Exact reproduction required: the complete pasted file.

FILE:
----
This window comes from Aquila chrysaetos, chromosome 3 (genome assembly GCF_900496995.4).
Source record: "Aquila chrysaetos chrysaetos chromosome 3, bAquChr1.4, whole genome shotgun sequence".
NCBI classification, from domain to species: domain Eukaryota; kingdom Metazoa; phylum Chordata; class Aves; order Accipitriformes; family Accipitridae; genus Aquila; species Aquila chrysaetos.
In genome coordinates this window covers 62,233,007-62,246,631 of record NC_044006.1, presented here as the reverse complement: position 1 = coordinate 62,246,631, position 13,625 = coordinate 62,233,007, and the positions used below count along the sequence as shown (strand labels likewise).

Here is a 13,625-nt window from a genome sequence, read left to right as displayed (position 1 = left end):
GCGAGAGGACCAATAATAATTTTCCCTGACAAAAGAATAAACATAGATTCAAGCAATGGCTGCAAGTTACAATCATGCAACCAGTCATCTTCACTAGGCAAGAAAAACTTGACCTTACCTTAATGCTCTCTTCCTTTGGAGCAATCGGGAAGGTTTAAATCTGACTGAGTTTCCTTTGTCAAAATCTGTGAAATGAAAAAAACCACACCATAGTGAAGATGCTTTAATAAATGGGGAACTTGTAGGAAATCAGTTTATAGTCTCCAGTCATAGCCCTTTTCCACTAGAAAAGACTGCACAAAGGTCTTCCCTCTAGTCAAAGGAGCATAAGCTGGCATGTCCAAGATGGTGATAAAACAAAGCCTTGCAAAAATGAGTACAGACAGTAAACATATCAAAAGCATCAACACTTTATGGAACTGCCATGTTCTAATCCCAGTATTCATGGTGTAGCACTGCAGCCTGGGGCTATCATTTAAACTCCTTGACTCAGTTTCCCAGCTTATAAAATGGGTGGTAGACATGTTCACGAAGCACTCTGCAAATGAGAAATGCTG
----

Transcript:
This window comes from Aquila chrysaetos, chromosome 3 (genome assembly GCF_900496995.4).
Source record: "Aquila chrysaetos chrysaetos chromosome 3, bAquChr1.4, whole genome shotgun sequence".
NCBI classification, from domain to species: domain Eukaryota; kingdom Metazoa; phylum Chordata; class Aves; order Accipitriformes; family Accipitridae; genus Aquila; species Aquila chrysaetos.
In genome coordinates this window covers 62,233,007-62,246,631 of record NC_044006.1, presented here as the reverse complement: position 1 = coordinate 62,246,631, position 13,625 = coordinate 62,233,007, and the positions used below count along the sequence as shown (strand labels likewise).

Here is a 13,625-nt window from a genome sequence, read left to right as displayed (position 1 = left end):
GCGAGAGGACCAATAATAATTTTCCCTGACAAAAGAATAAACATAGATTCAAGCAATGGCTGCAAGTTACAATCATGCAACCAGTCATCTTCACTAGGCAAGAAAAACTTGACCTTACCTTAATGCTCTCTTCCTTTGGAGCAATCGGGAAGGTTTAAATCTGACTGAGTTTCCTTTGTCAAAATCTGTGAAATGAAAAAAACCACACCATAGTGAAGATGCTTTAATAAATGGGGAACTTGTAGGAAATCAGTTTATAGTCTCCAGTCATAGCCCTTTTCCACTAGAAAAGACTGCACAAAGGTCTTCCCTCTAGTCAAAGGAGCATAAGCTGGCATGTCCAAGATGGTGATAAAACAAAGCCTTGCAAAAATGAGTACAGACAGTAAACATATCAAAAGCATCAACACTTTATGGAACTGCCATGTTCTAATCCCAGTATTCATGGTGTAGCACTGCAGCCTGGGGCTATCATTTAAACTCCTTGACTCAGTTTCCCAGCTTATAAAATGGGTGGTAGACATGTTCACGAAGCACTCTGCAAATGAGAAATGCTG